3. One good example of God using government to care for the basic needs of the people is the Biblical account of Joseph’s role in Egypt. In this story God’s man was instrumental in directing government to care for the hungry in a way that no other institution could. The people saved from this seven year famine were not ‘the people of God’, yet God obviously cared for them. From this you could easily draw the conclusion that the wisdom of God directs governments to care for their people using resources demanded from the people.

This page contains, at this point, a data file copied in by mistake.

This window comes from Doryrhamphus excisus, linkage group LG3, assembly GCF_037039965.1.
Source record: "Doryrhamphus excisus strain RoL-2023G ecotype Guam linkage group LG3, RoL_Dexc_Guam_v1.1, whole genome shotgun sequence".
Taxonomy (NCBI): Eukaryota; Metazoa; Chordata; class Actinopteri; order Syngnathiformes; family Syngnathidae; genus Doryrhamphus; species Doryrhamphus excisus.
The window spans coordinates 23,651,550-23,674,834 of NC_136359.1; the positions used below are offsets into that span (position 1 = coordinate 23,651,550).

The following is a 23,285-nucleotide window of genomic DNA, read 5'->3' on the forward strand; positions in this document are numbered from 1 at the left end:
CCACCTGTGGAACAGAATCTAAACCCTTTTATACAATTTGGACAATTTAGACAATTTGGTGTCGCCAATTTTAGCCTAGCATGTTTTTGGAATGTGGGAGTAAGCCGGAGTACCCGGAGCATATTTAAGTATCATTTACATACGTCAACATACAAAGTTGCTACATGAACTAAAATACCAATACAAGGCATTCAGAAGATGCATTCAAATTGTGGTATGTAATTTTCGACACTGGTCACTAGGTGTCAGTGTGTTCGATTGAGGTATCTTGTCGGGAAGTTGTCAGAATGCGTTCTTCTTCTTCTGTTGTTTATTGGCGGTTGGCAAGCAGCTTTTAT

• Hey John, the Horton article was good. From what I understood, it makes the case for applying the greatest commandments to society as a whole, which would include loving others as yourself. I also appreciate the example of God using Joseph (Egypt’s Secretary of Agriculture or the Interior) to save people’s lives. Then and now, God can work through governments and institutions to accomplish His will.